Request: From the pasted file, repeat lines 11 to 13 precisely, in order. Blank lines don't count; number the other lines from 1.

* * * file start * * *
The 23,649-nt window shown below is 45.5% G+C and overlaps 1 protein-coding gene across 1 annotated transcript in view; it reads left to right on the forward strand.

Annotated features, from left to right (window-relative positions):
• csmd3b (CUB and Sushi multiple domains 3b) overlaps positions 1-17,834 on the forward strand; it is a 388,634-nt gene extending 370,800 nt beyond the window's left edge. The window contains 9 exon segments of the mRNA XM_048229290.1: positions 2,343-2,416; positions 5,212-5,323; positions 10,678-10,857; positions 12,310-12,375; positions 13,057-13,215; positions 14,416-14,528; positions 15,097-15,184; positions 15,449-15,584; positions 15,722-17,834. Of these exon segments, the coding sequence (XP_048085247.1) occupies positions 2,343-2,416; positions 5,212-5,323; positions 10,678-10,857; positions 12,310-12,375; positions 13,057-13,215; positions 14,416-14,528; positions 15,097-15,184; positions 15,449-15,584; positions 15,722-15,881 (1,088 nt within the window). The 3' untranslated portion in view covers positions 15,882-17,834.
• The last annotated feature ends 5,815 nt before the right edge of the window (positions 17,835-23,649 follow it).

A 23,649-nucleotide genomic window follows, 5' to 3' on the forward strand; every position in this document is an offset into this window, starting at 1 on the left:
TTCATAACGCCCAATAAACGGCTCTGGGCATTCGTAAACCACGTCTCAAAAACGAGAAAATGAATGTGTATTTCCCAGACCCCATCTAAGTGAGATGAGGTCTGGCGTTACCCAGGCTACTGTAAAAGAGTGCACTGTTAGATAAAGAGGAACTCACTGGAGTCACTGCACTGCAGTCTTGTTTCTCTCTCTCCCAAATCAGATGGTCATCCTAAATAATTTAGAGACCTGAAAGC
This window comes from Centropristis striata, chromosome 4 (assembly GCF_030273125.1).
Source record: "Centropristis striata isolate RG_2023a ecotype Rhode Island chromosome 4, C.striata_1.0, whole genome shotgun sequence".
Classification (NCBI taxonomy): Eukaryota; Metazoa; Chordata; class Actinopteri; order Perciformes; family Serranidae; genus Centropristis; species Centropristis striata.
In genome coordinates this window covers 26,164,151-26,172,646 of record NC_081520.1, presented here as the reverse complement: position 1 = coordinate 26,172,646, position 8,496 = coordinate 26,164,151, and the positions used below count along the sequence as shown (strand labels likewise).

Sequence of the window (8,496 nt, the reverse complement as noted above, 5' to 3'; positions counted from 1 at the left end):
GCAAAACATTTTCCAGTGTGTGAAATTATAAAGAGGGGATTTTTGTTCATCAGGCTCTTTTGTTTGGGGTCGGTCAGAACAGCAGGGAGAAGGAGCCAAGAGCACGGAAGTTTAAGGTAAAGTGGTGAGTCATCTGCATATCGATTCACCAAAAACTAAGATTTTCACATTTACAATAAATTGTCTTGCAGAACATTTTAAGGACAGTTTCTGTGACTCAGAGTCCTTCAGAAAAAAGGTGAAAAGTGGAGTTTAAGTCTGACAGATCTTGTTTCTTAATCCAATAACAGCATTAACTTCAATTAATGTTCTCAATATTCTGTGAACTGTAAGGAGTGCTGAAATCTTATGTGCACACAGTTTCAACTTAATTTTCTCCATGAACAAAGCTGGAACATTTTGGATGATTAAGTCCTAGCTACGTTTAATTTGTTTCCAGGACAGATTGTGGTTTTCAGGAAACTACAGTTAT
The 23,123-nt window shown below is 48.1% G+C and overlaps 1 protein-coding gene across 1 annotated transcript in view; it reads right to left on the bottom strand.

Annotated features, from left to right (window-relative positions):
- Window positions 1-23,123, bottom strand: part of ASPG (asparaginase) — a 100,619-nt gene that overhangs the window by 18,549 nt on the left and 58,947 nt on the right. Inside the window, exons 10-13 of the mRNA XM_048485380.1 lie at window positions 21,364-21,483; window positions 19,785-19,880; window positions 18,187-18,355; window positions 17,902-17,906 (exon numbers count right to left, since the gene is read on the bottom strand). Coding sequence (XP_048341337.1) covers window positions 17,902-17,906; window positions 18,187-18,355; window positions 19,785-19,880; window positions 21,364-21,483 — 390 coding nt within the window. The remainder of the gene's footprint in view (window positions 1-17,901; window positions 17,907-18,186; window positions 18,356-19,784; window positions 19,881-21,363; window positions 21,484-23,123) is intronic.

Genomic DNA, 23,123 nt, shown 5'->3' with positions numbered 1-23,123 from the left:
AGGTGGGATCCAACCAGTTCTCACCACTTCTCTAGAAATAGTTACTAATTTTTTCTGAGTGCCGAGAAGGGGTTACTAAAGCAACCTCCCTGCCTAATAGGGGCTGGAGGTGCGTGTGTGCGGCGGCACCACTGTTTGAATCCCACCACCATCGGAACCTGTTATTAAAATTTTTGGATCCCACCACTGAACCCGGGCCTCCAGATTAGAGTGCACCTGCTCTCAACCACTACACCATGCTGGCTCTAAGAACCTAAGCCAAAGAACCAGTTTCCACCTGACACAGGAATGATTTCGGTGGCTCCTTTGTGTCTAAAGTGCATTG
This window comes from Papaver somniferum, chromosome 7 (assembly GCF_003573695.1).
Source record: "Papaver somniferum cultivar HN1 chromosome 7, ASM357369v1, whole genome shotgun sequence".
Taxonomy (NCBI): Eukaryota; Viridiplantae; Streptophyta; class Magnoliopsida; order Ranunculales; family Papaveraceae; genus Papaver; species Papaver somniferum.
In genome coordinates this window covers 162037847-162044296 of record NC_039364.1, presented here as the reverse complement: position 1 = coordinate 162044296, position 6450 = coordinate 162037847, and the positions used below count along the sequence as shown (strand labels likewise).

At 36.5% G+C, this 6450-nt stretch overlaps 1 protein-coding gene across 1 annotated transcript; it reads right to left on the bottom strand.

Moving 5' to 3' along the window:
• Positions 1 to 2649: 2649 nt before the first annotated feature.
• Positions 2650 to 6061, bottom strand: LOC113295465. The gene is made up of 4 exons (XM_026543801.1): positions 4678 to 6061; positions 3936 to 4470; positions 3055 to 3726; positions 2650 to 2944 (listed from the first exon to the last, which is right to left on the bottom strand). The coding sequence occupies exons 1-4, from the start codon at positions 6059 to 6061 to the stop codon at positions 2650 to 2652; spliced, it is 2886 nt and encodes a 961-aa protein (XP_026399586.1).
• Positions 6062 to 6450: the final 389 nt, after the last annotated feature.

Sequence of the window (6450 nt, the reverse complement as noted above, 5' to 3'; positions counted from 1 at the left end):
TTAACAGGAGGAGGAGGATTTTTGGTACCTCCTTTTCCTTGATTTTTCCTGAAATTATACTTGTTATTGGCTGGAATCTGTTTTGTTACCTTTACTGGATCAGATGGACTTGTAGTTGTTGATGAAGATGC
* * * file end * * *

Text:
Sequence of the window (8,496 nt, the reverse complement as noted above, 5' to 3'; positions counted from 1 at the left end):
GCAAAACATTTTCCAGTGTGTGAAATTATAAAGAGGGGATTTTTGTTCATCAGGCTCTTTTGTTTGGGGTCGGTCAGAACAGCAGGGAGAAGGAGCCAAGAGCACGGAAGTTTAAGGTAAAGTGGTGAGTCATCTGCATATCGATTCACCAAAAACTAAGATTTTCACATTTACAATAAATTGTCTTGCAGAACATTTTAAGGACAGTTTCTGTGACTCAGAGTCCTTCAGAAAAAAGGTGAAAAGTGGAGTTTAAGTCTGACAGATCTTGTTTCTTAATCCAATAACAGCATTAACTTCAATTAATGTTCTCAATATTCTGTGAACTGTAAGGAGTGCTGAAATCTTATGTGCACACAGTTTCAACTTAATTTTCTCCATGAACAAAGCTGGAACATTTTGGATGATTAAGTCCTAGCTACGTTTAATTTGTTTCCAGGACAGATTGTGGTTTTCAGGAAACTACAGTTAT
The 23,123-nt window shown below is 48.1% G+C and overlaps 1 protein-coding gene across 1 annotated transcript in view; it reads right to left on the bottom strand.